Minn. woman who aided al-Shabab gets early release
Hawo Mohamed Hassan was scheduled to be released in January 2021.
U.S. District Judge Michael Davis on Thursday ordered the early release of a 73-year-old Somali American woman whom he sentenced to prison in 2013 for providing aid to al-Shabab, a U.S. designated terrorist organization.
Hawo Mohamed Hassan was scheduled to be released in January 2021, but Davis said in a memorandum that she was eligible for early release under federal sentencing guidelines that cite “extraordinary and compelling reasons” due to medical conditions, including deteriorating health and the threat of COVID-19 in federal prison.
“Defendant argues these medical conditions are recognized risk factors that increase her risk of life-threatening consequences if she is infected with COVID-19,” Davis wrote. He wrote that her age and medical conditions “place her in a high risk category that warrants relief.”
Davis also concluded she was unlikely to reoffend at her advanced age.
Hassan is incarcerated at the United States Penitentiary Hazelton in West Virginia.
Assistant U.S. Attorney Jeffrey Paulsen argued in a memorandum filed Aug. 5 that Hassan should not be released, saying there were no COVID-19 cases at Hazelton at this time, although three staff members have tested positive but recovered. He contended Hassan was “relatively healthy for her age” and pointed to the seriousness of her crimes.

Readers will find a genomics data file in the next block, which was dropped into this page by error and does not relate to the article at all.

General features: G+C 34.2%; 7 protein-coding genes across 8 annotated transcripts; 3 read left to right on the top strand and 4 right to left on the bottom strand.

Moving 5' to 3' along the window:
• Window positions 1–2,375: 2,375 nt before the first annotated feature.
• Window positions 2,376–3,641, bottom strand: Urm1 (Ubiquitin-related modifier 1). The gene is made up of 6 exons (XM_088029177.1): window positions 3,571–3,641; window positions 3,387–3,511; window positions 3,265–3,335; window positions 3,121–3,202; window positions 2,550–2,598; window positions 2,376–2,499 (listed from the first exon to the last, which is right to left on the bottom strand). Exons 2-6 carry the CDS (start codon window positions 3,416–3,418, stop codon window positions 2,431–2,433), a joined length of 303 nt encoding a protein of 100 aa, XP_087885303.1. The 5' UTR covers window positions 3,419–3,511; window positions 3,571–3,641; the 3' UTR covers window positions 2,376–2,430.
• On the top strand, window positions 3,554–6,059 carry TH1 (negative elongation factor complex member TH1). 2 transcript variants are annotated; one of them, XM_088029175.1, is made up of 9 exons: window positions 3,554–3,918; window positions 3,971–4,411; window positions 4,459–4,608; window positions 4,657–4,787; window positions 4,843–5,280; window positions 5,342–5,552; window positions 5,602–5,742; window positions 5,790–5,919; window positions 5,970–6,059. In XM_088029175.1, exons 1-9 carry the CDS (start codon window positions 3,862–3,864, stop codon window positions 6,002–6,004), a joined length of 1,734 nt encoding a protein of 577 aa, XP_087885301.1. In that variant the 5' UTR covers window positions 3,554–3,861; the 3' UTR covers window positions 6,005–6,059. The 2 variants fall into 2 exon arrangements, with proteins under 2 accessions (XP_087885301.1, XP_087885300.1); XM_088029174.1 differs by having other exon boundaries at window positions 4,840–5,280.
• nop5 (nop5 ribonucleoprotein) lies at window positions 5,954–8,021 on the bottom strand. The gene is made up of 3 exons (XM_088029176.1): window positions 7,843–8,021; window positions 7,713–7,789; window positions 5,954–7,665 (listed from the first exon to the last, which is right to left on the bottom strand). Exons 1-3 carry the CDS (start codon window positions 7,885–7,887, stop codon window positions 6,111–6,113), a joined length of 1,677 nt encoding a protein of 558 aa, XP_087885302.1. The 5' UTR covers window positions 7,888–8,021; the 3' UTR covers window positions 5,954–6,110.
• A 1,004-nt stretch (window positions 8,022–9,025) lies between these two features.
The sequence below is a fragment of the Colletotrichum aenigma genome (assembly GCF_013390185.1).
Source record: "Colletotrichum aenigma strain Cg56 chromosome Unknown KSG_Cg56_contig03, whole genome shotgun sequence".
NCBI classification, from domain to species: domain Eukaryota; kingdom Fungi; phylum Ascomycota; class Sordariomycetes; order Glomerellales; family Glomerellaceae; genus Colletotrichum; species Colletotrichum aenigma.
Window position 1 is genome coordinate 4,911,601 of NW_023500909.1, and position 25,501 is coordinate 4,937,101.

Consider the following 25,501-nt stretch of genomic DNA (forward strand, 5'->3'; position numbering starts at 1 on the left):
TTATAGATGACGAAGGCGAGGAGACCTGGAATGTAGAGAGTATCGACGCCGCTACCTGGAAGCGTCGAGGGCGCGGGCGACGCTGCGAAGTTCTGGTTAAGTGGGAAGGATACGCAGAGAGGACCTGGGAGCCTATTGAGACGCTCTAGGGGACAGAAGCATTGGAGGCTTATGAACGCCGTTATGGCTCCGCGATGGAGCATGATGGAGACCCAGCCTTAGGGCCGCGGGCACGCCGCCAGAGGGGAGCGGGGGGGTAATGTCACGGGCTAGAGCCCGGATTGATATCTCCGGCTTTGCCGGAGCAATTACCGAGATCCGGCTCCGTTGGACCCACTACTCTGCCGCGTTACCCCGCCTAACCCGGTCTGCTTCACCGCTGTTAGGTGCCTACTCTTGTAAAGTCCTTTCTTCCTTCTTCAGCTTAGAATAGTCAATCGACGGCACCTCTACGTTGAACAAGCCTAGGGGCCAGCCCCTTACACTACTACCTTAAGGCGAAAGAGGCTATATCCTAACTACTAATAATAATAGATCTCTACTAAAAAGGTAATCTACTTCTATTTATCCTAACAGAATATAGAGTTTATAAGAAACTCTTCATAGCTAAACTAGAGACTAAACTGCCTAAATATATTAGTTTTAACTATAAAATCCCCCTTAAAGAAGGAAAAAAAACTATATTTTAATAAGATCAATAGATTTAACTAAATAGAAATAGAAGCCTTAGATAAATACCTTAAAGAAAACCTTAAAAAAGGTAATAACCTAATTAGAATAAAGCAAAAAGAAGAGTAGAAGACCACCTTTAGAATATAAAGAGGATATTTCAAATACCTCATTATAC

Hassan, a U.S. citizen, was convicted in 2011 of conspiring to provide material support to al-Shabab by raising money in Rochester for what prosecutors called “a deadly pipeline” of money and fighters from the United States to Somalia.
Kathy Manley, Hassan’s attorney from New York, wrote in a July 17 memorandum that the U.S. House Judiciary Committee urged on March 19 that all existing authority be used to reduce the number of people in federal prisons, particularly those over 65 or who have health conditions putting them at high risk from COVID-19.
Besides her medical conditions, Hanley wrote, Hassan “expresses regret for her offense and has changed her views” and “poses no danger to any person or to her community.